Complementing my daily blog interviews, today’s Author Spotlight, the ninety-second, is of author A J Race.
A high-strung, type-A personality, LGBT rights activist and twenty year old multi genre author, A.J.Race first found his love of books and writing with the Harry Potter series in 2001 after the first film came out in the fall of that same year. Growing up A.J. had not been much of a reader, in fact the first chapter book he’d ever read was at the behest of his fourth grade teacher, and it was in his fourth grade year that he really found a love for reading. In 2002 he wrote a short story that at the time he had been convinced was an entire novel, and sent it off to a major publisher. This was his first experience with rejection. Over the course of the next nine years A.J. experienced many rejections in his writing career. Then at the tail end of 2011 A.J. Rejoined NaNoWriMo.org (National Novel Writing Month) and in a matter of 30 days re-wrote one of his original novels: Bridge of Memories. In December of that year, one of his good friends offered to design for him a hand drawn cover while his former creative writing teacher offered to edit his book for him. On February 12, 2012 the first novel in the Secrets of Witches Trilogy Bridge of Memories was released to the public.
And now from the author himself:
I’ve always wanted to be a writer ever since I was twelve years old. Up until that point I hadn’t even been a big reader so the idea that I could be a writer had never really occurred to me. After of course I’d read the first four Harry Potter novels all within a few months of each other, and while I was waiting for the fifth, I decided that I really couldn’t wait any longer and I had to write my own story. So I did, I wrote a fifty page short story about a serial killer who the C.S.I. could never catch, and who was eventually killed by his own victims. I really thought it was an amazing story, and people told me it was an amazing story, in fact the next year during fifth grade we were required to do monthly writing assignments, and so for October we were supposed to do a scary story so, I decided to shrink the story down a bit, and submit it and the teacher looked at me and she said, “Did your mother help you with this?” That for me, will always stand out in my mind as the moment when I really first new, that this is what I wanted to do for a living. Nothing else could possibly feel better than this and so I really spent the next few years writing constantly, reading about writing, reading about publishing, how to get published, how to get an agent. I probably had at least a thirty different books on writing and getting published by the time I was fourteen years old. I knew this was for me. This is what I wanted. Unfortunately I also knew that this was a difficult industry to break into and that if I wanted this, I was going to have to fight, and never give up.
Over the course of the last decade or so I’ve probably received well over a hundred rejections, some just by never responding to me and some by flat out telling me that it wasn’t for them; it was hard at first to stomach. I hated being rejected because I wanted it so badly and I couldn’t understand why they didn’t like the story or the query letter as the case almost always was. As I got older the rejections became easier to take until by the end I was just like, clearly this route isn’t working for me.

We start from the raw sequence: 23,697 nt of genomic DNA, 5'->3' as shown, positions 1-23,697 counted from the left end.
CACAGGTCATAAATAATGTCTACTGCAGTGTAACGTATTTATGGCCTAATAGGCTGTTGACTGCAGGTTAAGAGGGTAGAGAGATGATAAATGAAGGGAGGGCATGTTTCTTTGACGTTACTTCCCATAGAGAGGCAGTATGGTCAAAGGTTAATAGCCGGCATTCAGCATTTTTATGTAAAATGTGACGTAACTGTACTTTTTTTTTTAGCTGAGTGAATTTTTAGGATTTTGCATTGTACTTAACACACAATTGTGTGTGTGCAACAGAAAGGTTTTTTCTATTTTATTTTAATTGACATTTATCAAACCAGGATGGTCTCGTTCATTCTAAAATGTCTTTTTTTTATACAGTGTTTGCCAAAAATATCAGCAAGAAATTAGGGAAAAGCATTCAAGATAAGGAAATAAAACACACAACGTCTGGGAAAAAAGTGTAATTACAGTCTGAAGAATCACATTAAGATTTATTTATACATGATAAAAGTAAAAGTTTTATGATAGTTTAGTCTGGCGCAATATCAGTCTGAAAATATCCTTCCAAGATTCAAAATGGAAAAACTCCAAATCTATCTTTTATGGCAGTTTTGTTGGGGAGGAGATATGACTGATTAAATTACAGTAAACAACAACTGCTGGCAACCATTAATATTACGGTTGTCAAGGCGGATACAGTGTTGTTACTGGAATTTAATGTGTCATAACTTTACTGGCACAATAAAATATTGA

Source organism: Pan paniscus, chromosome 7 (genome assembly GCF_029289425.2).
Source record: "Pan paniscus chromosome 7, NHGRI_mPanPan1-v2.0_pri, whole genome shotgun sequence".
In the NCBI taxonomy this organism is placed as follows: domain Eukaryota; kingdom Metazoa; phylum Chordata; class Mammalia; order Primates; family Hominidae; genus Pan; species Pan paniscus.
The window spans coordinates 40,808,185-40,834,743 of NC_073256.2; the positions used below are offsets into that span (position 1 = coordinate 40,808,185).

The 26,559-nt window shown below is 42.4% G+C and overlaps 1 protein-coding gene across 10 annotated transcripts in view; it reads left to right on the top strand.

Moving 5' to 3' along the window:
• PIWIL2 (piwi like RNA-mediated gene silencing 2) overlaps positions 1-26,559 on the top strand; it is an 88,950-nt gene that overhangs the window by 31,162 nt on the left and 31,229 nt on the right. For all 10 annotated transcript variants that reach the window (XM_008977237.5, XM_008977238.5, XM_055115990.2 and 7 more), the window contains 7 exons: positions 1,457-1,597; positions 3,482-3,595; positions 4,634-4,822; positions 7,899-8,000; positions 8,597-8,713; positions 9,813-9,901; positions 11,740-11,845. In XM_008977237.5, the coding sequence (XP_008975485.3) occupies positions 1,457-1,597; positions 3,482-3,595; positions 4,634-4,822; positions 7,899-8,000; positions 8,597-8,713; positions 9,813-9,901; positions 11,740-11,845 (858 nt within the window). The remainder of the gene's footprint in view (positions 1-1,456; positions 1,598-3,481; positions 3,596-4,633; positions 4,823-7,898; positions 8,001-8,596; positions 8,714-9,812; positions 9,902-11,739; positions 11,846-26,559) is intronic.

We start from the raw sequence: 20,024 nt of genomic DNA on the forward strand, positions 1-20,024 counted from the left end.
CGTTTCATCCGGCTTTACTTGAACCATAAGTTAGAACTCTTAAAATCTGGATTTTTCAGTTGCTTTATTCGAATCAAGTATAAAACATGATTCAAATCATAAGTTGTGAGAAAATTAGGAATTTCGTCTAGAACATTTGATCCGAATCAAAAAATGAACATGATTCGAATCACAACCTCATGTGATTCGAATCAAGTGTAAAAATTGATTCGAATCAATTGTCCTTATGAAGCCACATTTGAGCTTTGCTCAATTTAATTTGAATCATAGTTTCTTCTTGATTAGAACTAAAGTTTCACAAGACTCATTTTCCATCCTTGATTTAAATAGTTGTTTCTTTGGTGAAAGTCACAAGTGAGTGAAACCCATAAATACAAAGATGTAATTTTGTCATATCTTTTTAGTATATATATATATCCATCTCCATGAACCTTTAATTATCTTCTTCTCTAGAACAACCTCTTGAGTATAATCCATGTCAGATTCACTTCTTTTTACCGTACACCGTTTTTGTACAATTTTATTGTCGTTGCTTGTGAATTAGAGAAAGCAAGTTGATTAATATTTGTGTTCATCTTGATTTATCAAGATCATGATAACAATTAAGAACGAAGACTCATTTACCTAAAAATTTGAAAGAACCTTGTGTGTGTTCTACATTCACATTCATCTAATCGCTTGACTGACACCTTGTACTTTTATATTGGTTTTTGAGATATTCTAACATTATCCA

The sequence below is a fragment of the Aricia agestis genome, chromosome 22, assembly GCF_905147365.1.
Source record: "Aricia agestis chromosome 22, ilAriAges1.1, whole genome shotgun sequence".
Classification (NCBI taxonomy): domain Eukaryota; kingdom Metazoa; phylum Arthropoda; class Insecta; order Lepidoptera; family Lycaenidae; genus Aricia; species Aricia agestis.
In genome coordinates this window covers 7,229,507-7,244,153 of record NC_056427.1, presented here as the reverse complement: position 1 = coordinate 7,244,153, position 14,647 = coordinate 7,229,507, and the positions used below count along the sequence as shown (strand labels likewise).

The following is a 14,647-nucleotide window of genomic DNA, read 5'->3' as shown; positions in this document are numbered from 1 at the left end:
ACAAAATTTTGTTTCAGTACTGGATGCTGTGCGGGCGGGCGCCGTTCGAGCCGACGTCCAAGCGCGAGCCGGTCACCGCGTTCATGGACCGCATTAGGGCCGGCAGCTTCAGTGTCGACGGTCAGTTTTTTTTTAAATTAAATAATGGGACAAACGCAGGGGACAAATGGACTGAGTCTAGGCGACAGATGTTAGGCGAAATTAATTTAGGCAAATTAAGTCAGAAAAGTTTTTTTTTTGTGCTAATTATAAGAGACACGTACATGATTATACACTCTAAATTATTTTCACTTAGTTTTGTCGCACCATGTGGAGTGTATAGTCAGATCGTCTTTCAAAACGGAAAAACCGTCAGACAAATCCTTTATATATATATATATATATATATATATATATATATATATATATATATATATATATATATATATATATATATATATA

I had debated self-publishing about a hundred times since I was thirteen and I’d first heard about it. Back then there was still a lot of stigma with self-publishing and so I was kind of scared to actually do it. And I’m glad that I didn’t… Waiting until I did proved to be incredibly beneficial. I got an amazing cover out of it and an amazing editor and people are responding positively to the book because of it. And I’m incredibly proud of what I put out.
Thank you, AJ. You can find more about AJ and his writing via…
His blog: www.cultofracewood.com
GoodReads (where he’s an official GoodReads Author):
You can find his book via: CreateSpace, Lulu and Smashwords. Secrets of Witches: Bridge of Memories is also available on Barnes and Noble nook and Amazon Kindle. Finally, you can email him at firstname.lastname@example.org.
The blog interviews will return as normal tomorrow with novelist Sherry Jones – the three hundred and ninety-sixth of my blog interviews with novelists, poets, short story authors, biographers, agents, publishers and more. A list of interviewees (blogged and scheduled) can be found here. If you like what you read, please do go and investigate further. And I enjoy hearing from readers of my blog; do either leave a comment on the relevant interview (the interviewees love to hear from you too!) and / or email me.
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Unfortunately, as I post an interview a day (amongst other things) I can’t review books but I have a feature called ‘Short Story Saturdays’ where I review stories of up to 2,500 words. Alternatively if you have a short story or self-contained novel extract / short chapter (ideally up to 1000 words) that you’d like critiqued and don’t mind me reading it / talking about and critiquing it (I send you the transcription afterwards so you can use the comments or ignore them) on my ‘Bailey’s Writing Tips’ podcast, then do email me. They are weekly episodes, usually released Monday mornings UK time, interweaving the recordings between the red pen sessions with the hints & tips episodes. I am now also looking for flash fiction (<1000 words) for Flash Fiction Fridays and poetry for Post-weekend Poetry.